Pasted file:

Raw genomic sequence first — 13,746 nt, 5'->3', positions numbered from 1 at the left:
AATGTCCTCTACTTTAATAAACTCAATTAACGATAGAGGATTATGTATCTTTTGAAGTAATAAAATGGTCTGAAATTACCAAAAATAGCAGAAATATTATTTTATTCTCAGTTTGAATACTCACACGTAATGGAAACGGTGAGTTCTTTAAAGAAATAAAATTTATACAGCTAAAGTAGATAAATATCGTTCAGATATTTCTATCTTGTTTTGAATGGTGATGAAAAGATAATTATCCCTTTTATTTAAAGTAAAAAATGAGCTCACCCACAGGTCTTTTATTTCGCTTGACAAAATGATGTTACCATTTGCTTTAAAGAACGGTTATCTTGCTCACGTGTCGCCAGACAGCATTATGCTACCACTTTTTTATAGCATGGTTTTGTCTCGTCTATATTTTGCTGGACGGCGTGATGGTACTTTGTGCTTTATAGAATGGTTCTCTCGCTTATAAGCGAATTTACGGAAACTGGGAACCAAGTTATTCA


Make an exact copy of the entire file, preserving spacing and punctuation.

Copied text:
Raw genomic sequence first — 13,746 nt, 5'->3', positions numbered from 1 at the left:
AATGTCCTCTACTTTAATAAACTCAATTAACGATAGAGGATTATGTATCTTTTGAAGTAATAAAATGGTCTGAAATTACCAAAAATAGCAGAAATATTATTTTATTCTCAGTTTGAATACTCACACGTAATGGAAACGGTGAGTTCTTTAAAGAAATAAAATTTATACAGCTAAAGTAGATAAATATCGTTCAGATATTTCTATCTTGTTTTGAATGGTGATGAAAAGATAATTATCCCTTTTATTTAAAGTAAAAAATGAGCTCACCCACAGGTCTTTTATTTCGCTTGACAAAATGATGTTACCATTTGCTTTAAAGAACGGTTATCTTGCTCACGTGTCGCCAGACAGCATTATGCTACCACTTTTTTATAGCATGGTTTTGTCTCGTCTATATTTTGCTGGACGGCGTGATGGTACTTTGTGCTTTATAGAATGGTTCTCTCGCTTATAAGCGAATTTACGGAAACTGGGAACCAAGTTATTCA